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Middlemen

Post #1111 • January 14, 2008, 12:54 PM • 180 Comments

Sometimes I wonder whether artbloggers drink from the same water supply. This morning Modern Kicks linked to The Chronicle of Artistic Failure in America, while Ed Winkleman linked to Sellout. Both of the latter sites attempt to address the contemporary art market, either psychologically or practically. Along the way Regina Hackett at the Seattle PI (link at ModKix) attempts to refute CAFA's assertion that art criticism is failing along with art, and an Artnet article (link at EW) bumps up against raw truth and then brushes the cooties off its sleeve:

Seen in review, 2007 could be taken to provide evidence that the condition of art is changing, to be something more akin to contemporary fashion, where designers make unwearable, esoteric prototype projects that are then reprocessed for mass consumption, where they find their actual home. This may be what the incursion of design into the art galleries is unconsciously about. But I doubt it. The devil-may-care, anything-goes "complicit" condition [Sweet Dreams: Contemporary Art and Complicity author Johanna] Drucker outlines is bound up with the art boom, where collectors literally seem to be buying anything, a phenomenon that has the effect of drawing more students to art, producing more art programs, and thus a more pluralistic scene... and so on, round and round.

Rather than hack on yet another internally inconsistent art analysis, I'd like instead to share some thoughts that I've had lately regarding the market.

1. Taste is the ability to detect visual quality. People with taste are relatively rare. People with inclinations towards art and the mental capacity to wonder about it are quite a bit more common.

2. The art market grew to its present size thanks to the latter group, not the former. It has done so by flattering the latter group into thinking that it has progressive taste, not a lack of taste. Museums have largely assisted this effort, flattering its own deficiencies of taste as progressive taste as well.

3. This is basically how all marketing works. People with taste can detect quality using their own powers. People lacking taste can be talked into thinking they have progressive taste by setting up an excluded other. You drink Coke, because unlike those Pepsi-swilling rubes, you know how to live. This is where Clembashing came from.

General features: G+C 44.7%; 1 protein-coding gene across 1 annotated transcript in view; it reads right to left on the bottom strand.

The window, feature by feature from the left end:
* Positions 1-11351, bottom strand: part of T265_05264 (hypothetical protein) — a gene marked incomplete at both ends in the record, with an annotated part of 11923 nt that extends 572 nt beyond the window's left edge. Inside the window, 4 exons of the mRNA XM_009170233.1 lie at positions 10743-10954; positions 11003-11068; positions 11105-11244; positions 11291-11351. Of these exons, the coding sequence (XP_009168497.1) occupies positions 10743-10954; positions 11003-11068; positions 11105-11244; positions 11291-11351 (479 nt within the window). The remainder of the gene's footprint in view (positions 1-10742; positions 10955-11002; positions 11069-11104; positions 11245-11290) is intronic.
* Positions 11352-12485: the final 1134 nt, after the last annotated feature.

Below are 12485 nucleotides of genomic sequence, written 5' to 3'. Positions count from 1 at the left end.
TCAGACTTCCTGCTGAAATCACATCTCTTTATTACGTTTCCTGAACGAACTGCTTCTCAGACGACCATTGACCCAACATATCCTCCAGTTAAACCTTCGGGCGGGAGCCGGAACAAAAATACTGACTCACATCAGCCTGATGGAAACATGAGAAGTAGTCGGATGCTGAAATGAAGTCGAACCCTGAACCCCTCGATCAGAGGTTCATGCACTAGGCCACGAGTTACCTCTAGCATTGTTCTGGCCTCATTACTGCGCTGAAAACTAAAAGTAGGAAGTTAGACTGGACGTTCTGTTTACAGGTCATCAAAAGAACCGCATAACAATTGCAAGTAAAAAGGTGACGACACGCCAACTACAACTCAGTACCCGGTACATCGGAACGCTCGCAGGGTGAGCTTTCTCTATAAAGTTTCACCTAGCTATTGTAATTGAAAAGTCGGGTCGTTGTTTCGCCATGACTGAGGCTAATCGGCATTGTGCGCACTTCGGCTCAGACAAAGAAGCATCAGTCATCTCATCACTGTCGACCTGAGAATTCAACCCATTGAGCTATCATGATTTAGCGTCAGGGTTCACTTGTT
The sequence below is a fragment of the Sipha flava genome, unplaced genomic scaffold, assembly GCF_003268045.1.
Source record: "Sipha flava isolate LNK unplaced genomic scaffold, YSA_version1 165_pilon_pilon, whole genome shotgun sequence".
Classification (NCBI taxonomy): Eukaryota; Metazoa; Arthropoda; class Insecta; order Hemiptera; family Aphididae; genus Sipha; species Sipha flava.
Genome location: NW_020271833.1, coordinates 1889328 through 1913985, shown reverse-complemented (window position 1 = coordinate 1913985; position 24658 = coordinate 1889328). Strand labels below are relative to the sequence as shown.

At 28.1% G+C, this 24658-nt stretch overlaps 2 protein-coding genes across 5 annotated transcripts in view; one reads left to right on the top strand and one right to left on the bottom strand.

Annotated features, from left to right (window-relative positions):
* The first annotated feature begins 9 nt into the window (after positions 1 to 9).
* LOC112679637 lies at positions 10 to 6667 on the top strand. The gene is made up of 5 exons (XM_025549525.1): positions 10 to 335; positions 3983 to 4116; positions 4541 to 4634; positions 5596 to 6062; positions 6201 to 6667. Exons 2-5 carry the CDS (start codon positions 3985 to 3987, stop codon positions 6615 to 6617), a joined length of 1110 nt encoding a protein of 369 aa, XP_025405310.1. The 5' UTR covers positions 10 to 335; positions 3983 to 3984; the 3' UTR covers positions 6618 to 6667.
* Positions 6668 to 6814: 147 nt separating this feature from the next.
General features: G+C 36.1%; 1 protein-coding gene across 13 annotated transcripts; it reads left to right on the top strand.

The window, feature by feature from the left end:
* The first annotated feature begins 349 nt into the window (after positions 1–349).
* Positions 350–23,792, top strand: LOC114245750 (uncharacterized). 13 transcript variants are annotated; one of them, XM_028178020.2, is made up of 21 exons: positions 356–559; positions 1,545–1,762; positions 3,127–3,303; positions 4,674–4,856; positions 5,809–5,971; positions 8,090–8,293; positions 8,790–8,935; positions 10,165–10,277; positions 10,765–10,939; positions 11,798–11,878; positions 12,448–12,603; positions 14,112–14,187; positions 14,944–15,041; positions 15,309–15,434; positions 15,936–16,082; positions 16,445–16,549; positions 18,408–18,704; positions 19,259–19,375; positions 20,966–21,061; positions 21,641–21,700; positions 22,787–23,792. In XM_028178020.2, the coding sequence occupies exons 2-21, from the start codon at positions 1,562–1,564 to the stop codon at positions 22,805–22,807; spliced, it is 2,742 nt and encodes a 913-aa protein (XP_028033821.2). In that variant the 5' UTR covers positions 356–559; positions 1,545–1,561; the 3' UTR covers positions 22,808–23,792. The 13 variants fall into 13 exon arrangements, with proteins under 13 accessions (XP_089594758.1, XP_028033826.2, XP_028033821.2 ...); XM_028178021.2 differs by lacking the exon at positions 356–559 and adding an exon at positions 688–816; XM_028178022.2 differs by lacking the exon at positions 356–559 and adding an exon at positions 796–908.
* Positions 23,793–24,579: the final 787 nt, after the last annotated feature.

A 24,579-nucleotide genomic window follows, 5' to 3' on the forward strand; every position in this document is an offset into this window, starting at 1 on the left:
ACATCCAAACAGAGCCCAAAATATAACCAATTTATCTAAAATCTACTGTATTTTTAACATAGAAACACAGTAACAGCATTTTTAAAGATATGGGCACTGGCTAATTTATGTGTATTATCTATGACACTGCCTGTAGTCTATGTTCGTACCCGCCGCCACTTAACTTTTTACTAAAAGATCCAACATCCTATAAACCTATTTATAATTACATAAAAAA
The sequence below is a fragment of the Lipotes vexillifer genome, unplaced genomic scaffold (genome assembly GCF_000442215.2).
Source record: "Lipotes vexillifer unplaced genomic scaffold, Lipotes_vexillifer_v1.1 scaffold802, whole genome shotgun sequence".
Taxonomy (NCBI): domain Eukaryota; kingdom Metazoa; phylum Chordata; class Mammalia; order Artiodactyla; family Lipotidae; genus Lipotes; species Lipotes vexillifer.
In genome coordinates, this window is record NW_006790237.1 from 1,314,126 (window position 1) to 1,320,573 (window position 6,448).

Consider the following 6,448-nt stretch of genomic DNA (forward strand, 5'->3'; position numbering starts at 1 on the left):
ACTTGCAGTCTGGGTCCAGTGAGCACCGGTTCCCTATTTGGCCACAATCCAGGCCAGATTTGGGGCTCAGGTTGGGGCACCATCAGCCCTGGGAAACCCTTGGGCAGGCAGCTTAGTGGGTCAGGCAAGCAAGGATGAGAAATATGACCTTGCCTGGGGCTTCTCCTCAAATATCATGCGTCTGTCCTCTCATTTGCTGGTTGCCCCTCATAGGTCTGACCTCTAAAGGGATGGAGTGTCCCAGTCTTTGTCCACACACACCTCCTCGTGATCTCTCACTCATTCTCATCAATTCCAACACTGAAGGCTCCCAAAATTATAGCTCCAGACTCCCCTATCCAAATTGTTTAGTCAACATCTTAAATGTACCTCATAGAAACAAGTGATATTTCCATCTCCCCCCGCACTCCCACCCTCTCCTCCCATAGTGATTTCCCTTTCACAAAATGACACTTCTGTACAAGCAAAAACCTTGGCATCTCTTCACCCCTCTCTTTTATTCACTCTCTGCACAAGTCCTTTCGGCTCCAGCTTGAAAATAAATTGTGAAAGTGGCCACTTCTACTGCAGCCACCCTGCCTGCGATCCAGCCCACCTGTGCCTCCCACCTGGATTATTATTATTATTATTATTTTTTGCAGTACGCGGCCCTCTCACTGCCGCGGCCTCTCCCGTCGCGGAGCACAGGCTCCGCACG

4. Ever since the dealer Sidney Janis reconstructed Duchamp's Fountain 34 years after the orginal had appeared in an Armory show and was lost, theory-driven art has served commercial interests and continues to do so today. It interests the larger portion of high-art consumers: people who possess interest in art but not the ability to detect visual quality.

5. The art market has grown enormously in the last fifty years and now includes a huge range of ostensibly viable styles. These are also related phenomena.

6. "It is only an auctioneer who can equally and impartially admire all schools of art." - Oscar Wilde.

7. If we measure the health of a profession by the richness of its production and its ability to maintain its practitioners in reasonably comfortable circumstances, art criticism is not only dying, but was never alive in the first place, except for a few months in the late 1940s.

8. Even though the kinds of things taken seriously as art have diversified exponentially in the last fifty years, the idea of art-career success is identical to when there were a few musuems and a few good galleries. Everyone from the neotraditionalists to the denizens of the bloodiest edges want recognition from the same middlemen. The middlemen have not expanded in scope or quantity relative to the explosion of art objects.

9. Musicians have figured out how to cut out the middlemen. How do we?

Comment

1.

wwc

January 14, 2008, 7:44 PM

"9. Musicians have figured out how to cut out the middlemen. How do we?"

http://themoonfellonme.com/

2.

Chris Rywalt

January 15, 2008, 6:26 AM

That parody commercial was hilarious. "My pleasure doesn't pass that way." Brilliant.

I can't answer your question about middlemen -- I'm not sure I want to cut out the middlemen, honestly. I think middlemen -- in this case I'll call them "editors" -- are more important now than ever before. There's just too much of everything out there for most individuals to keep up with. Trusted editors are necessary to keep everyone else from getting buried.